"Computational Intelligence to Aid Text File Format Identification"

Santhilata Kuppili Venkata and Alex Green have self-archived "Computational Intelligence to Aid Text File Format Identification."

Here's an excerpt:

One of the challenges faced in digital preservation is to identify the file types when the files can be opened with simple text editors and their extensions are unknown. The problem gets complicated when the file passes through the test of human readability, but would not make sense how to put to use! The Text File Format Identification (TFFI) project was initiated at The National Archives to identify file types from plain text file contents with the help of computing intelligence models. A methodology that takes help of AI and machine learning to automate the process was successfully tested and implemented on the test data. The prototype developed as a proof of concept has achieved up to 98.58% of accuracy in detecting five file formats.

Research Data Curation Bibliography, Version 10 | Digital Curation and Digital Preservation Works | Open Access Works | Digital Scholarship | Digital Scholarship Sitemap

Special Issue: Ethics of Artificial Intelligence

ARL has released a special issue of Research Library Issues on the "ethics of artificial intelligence."

Here's an excerpt from the announcement:

To frame this discussion, we invited three individuals to share their expertise and recommendations in this issue of RLI. In the first article, Sylvester Johnson, the founding director of the Center for Humanities and the assistant vice provost for the humanities at Virginia Tech, focuses on the role of ethics in innovation. AI, like other influential technologies, can be a force for innovation, and is known to have harmful as well as helpful implications, which Johnson examines.

Research Data Curation Bibliography, Version 10 | Digital Curation and Digital Preservation Works | Open Access Works | Digital Scholarship | Digital Scholarship Sitemap

"Artificial Intelligence—The Revolution Hasn’t Happened Yet"

Michael I. Jordan has published "Artificial Intelligence—The Revolution Hasn't Happened Yet" in Harvard Data Science Review.

Here's an excerpt:

We now come to a critical issue: is working on classical human-imitative AI the best or only way to focus on these larger challenges? Some of the most heralded recent success stories of ML have in fact been in areas associated with human-imitative AI—areas such as computer vision, speech recognition, game-playing, and robotics. Perhaps we should simply await further progress in domains such as these. There are two points to make here. First, although one would not know it from reading the newspapers, success in human-imitative AI has in fact been limited; we are very far from realizing human-imitative AI aspirations. The thrill (and fear) of making even limited progress on human-imitative AI gives rise to levels of over-exuberance and media attention that is not present in other areas of engineering.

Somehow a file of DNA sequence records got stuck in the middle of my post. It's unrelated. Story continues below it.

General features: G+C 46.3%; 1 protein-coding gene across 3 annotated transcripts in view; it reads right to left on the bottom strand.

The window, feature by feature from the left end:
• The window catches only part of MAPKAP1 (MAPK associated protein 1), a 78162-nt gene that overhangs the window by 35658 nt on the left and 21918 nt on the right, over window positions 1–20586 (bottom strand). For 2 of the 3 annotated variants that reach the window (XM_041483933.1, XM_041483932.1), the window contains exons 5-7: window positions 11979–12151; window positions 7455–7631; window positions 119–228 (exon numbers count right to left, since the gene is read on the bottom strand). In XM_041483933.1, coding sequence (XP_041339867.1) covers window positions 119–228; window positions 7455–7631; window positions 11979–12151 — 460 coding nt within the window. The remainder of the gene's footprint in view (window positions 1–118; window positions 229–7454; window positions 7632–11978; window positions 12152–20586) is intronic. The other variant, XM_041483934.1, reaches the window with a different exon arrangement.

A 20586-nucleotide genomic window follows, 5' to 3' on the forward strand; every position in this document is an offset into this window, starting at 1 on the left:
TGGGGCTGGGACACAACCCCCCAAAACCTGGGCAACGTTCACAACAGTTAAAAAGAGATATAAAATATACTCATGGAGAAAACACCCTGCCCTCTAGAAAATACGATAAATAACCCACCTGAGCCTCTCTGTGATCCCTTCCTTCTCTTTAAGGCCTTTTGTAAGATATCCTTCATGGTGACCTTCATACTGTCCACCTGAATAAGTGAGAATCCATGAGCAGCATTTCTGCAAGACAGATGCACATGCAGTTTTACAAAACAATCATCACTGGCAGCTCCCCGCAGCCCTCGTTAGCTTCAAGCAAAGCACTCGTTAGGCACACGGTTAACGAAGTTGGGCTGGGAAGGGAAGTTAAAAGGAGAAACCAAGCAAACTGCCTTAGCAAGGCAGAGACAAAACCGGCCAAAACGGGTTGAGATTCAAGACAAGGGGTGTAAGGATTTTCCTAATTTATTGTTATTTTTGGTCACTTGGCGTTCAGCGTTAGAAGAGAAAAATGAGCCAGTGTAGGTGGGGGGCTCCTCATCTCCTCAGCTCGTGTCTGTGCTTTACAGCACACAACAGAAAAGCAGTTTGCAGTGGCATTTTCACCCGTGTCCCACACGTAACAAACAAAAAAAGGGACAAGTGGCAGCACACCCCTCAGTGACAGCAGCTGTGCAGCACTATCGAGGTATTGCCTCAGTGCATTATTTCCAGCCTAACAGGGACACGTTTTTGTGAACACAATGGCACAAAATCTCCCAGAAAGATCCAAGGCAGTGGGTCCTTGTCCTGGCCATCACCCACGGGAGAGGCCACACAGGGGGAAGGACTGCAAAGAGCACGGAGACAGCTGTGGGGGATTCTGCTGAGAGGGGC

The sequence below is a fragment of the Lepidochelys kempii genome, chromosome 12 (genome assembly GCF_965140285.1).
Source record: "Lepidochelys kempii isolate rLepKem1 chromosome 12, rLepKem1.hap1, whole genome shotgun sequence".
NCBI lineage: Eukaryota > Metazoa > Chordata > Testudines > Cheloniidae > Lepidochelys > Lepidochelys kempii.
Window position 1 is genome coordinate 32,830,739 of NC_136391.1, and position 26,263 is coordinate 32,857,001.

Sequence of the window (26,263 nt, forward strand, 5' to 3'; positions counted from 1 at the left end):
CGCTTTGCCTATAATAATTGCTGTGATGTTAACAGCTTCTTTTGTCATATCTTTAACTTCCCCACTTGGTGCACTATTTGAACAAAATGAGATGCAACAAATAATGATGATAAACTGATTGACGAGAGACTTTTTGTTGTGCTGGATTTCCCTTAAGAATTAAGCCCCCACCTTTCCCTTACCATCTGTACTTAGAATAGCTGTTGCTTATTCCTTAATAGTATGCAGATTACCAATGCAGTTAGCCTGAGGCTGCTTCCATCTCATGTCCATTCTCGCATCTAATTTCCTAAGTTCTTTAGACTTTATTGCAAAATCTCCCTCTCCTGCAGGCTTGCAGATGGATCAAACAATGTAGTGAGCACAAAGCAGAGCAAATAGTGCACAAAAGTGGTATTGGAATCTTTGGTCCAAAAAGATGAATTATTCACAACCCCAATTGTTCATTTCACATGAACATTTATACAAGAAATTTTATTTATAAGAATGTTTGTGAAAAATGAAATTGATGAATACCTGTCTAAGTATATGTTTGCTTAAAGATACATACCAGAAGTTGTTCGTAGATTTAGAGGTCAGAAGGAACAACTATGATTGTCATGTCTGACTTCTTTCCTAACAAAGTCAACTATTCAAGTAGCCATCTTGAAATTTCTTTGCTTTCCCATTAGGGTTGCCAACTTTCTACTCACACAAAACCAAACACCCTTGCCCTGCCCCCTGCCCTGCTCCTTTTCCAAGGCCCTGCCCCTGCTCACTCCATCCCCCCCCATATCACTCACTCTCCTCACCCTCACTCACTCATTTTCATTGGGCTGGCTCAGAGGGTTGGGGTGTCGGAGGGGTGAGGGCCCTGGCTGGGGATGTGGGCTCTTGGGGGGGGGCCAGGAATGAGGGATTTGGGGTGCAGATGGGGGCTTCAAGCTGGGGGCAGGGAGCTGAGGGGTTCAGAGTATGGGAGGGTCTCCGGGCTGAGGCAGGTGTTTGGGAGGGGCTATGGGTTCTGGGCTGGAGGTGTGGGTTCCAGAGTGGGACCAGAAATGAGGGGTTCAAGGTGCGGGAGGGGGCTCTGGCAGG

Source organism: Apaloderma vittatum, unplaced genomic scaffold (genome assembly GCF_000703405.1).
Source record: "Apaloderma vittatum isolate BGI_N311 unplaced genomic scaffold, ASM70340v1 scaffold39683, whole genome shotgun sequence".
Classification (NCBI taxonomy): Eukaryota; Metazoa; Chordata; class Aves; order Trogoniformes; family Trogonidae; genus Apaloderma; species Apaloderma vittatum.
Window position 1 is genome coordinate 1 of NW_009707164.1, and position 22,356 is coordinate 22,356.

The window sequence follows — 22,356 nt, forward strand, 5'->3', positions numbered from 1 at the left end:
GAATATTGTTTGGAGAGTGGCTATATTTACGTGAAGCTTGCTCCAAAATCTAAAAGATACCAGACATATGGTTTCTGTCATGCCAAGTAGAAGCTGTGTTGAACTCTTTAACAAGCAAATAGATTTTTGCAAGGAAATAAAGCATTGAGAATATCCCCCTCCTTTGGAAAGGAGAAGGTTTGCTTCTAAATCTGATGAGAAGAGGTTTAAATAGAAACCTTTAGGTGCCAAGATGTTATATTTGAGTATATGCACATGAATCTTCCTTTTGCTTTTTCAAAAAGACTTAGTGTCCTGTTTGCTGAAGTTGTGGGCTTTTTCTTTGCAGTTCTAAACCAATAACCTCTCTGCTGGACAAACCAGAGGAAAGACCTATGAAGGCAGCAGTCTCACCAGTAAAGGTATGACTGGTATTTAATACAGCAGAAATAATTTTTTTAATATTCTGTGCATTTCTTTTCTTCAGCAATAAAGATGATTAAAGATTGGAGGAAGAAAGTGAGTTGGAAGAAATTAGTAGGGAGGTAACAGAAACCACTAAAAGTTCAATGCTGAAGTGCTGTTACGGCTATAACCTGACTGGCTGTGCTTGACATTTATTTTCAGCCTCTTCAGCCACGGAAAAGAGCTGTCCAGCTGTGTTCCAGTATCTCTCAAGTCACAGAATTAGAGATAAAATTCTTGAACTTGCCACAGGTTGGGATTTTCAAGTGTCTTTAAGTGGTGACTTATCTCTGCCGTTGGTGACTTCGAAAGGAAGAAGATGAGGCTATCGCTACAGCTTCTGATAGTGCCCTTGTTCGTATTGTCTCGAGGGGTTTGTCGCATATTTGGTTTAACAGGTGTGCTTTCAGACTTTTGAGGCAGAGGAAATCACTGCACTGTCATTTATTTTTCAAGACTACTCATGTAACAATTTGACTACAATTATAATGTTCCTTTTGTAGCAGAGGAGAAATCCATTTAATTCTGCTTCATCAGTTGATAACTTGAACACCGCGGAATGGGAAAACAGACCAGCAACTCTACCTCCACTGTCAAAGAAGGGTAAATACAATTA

Research Data Curation Bibliography, Version 10 | Digital Curation and Digital Preservation Works | Open Access Works | Digital Scholarship | Digital Scholarship Sitemap

"Using AI to Solve Business Problems in Scholarly Publishing"

Michael Upshall has published "Using AI to Solve Business Problems in Scholarly Publishing" in Insights.

Here's an excerpt:

Artificial intelligence (AI) tools are widely used today in many areas, and are now being introduced into scholarly publishing. This article provides a brief overview of present-day AI and machine learning as used for text-based resources such as journal articles and book chapters, and provides an example of its application to identify suitable peer reviewers for manuscript submissions. It describes how one company, UNSILO, has created a tool for this purpose, and the underlying technology used to deliver it. The article also offers a glimpse into a future where AI will profoundly change the way that academic publishing will work.

Research Data Curation Bibliography, Version 9 | Digital Curation and Digital Preservation Works | Open Access Works | Digital Scholarship | Digital Scholarship Sitemap

"Springer Nature Publishes Its First Machine-Generated Book"

Springer Nature has released "Springer Nature Publishes Its First Machine-Generated Book."

Here's an excerpt:

Springer Nature published its first machine-generated book in chemistry. The book prototype provides an overview of the latest research in the rapidly growing field of lithium-ion batteries. . . .

In close collaboration between Springer Nature and researchers from Goethe University Frankfurt/Main, a state-of-the-art algorithm, the so-called Beta Writer, was developed to select, consume and process relevant publications in this field from Springer Nature’s content platform SpringerLink. Based on this peer-reviewed and published content, the Beta Writer uses a similarity-based clustering routine to arrange the source documents into coherent chapters and sections. It then creates succinct summaries of the articles. The extracted quotes are referenced by hyperlinks which allow readers to further explore the original source documents. Automatically created introductions, table of contents and references facilitate the orientation within the book.

Research Data Curation Bibliography, Version 9 | Digital Curation and Digital Preservation Works | Open Access Works | Digital Scholarship | Digital Scholarship Sitemap